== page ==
I have spent three decades of my life working for clean water in multiple arenas including public policy, regulatory affairs, citizen education, and managing direct hands on projects to improve the health of all rivers and their associated lakes, ponds, wetlands and vernal pools. In all of those venues the fight goes on, as it must, since development, climate change, and population pressure continue to threaten the health of these public trust assets that belong to “we the people.”
There comes a time though, when certain responsibilities should pass on to others and this is one of those times. For nearly 19 years, acting as the River Steward for the Connecticut River Watershed Council (CRWC), my job has been to improve the health of the river on behalf of our members and all citizens in the watershed. Our actions have always been on behalf of those who cannot attend the daunting number of public policy forums that end up shaping the long-term decisions about the future of our river. CRWC is your voice for protecting the river.
While I have been honored to serve you and our environment in this capacity, it is time for me to move on to focus on the most challenging of the arenas in which I work, the Vermont Legislature. Although I have been a legislator and river steward at the same time for my entire career with CRWC, the demands of these times have elevated the challenges in the public policy arena and those challenges demand more effort and more concentration than ever before. Changes in the political scene at the federal level, wholesale leadership changes at the state level, harder choices about the use of our rivers and the threatening effects of climate change are making the legislative scene more challenging and are placing more demands on my time and energy.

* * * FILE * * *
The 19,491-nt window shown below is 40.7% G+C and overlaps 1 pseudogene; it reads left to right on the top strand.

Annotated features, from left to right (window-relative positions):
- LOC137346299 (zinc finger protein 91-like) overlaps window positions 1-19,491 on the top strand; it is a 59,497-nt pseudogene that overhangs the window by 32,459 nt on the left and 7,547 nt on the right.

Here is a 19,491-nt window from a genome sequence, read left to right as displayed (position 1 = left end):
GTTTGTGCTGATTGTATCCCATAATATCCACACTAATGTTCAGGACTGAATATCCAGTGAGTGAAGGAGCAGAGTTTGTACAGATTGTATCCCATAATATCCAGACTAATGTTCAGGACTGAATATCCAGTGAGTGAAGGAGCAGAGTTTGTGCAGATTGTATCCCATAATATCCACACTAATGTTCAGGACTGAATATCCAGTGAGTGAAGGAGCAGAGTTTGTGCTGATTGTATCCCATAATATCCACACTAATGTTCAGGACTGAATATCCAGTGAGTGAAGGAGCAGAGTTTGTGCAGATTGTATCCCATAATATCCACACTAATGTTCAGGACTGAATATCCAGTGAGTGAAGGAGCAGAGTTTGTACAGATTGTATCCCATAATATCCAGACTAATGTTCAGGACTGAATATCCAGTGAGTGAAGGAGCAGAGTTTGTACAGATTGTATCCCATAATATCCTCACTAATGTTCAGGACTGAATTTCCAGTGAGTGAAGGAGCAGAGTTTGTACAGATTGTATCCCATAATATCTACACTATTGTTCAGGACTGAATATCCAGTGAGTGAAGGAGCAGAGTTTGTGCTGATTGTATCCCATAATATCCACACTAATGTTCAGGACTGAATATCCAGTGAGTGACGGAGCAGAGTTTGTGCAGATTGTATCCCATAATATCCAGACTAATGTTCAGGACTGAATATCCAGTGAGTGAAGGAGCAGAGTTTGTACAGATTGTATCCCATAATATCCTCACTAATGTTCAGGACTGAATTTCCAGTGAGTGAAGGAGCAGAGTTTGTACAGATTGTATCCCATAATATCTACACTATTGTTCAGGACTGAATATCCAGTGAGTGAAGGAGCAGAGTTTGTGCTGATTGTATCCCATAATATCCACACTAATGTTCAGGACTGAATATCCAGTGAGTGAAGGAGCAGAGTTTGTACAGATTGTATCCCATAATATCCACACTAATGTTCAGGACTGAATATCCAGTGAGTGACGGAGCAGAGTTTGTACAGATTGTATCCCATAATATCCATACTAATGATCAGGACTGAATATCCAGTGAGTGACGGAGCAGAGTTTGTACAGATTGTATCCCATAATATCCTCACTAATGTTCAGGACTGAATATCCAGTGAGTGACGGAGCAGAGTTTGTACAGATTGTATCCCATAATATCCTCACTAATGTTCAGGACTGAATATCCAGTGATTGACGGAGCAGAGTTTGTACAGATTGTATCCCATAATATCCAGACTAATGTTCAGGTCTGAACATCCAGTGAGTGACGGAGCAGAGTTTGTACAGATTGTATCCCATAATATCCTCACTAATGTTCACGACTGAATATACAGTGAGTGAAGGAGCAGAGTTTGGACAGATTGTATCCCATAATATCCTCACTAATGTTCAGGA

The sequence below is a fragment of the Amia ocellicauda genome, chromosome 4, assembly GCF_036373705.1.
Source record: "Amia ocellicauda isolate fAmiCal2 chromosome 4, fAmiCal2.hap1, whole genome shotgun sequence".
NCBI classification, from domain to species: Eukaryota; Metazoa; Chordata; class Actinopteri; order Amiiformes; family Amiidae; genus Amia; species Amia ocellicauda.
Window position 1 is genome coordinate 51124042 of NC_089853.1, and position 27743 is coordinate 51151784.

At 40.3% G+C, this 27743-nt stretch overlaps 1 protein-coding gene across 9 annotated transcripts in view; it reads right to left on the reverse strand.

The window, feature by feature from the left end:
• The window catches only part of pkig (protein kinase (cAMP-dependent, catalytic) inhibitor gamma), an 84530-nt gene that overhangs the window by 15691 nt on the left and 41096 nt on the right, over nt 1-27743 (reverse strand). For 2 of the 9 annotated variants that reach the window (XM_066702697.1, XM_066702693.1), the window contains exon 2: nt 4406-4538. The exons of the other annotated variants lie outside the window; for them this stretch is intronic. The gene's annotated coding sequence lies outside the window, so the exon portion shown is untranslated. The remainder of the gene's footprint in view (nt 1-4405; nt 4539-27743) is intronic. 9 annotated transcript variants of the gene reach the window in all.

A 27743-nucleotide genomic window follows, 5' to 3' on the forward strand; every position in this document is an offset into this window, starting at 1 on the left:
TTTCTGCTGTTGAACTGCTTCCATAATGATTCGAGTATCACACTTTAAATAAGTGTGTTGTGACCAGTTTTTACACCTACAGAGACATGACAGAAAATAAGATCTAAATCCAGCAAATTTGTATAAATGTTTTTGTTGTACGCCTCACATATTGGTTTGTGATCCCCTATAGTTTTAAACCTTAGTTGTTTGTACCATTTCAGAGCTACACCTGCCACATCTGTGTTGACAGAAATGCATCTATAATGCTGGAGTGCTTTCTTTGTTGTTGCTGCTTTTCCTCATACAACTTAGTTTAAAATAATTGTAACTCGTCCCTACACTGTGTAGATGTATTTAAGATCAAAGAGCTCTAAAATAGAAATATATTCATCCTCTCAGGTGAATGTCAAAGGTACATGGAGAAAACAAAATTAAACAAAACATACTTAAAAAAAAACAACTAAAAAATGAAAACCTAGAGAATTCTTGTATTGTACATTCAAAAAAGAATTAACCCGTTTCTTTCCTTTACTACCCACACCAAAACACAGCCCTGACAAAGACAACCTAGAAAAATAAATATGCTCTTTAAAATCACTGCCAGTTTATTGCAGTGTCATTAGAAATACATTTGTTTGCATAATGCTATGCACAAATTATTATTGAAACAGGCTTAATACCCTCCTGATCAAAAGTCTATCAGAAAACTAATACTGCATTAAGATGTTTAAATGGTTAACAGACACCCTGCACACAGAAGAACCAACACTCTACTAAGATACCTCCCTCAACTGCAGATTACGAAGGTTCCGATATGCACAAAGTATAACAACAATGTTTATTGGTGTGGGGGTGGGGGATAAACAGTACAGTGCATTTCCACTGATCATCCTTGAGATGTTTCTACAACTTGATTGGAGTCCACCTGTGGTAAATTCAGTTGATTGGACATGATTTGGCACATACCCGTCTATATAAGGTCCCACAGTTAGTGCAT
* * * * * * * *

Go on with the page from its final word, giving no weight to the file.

Then there is age, most particularly my age. It is time for me to start focusing some of my energy on the renowned life bucket list that includes more fishing in the Connecticut River watershed to complete a life goal to fish every stream, river, lake, and pond in the watershed. The goal is close but not in hand yet and it would be a good thing to also sample the best fishing, birding, wild areas, nature studies and goofing off in other places in America and the world.
So, effective March 15, I retired from the Connecticut River Watershed Council and entrusting care of the river to younger advocates with more energy, time, and expected longevity than I. I wish them and CRWC good luck as I watch things unfold from my legislative perspective as chair of the Natural Resources, Fish, and Wildlife Committee. Otherwise, I will see you on the river.
CRWC invites you to join us in celebrating Deen in this great transition. We will host a variety of events this spring and summer to honor Deen, including a River Celebration on Saturday, June 17. To learn more or t see what other events will honor Deen please visit www.ctriver.org or contact us at (413) 772-2020.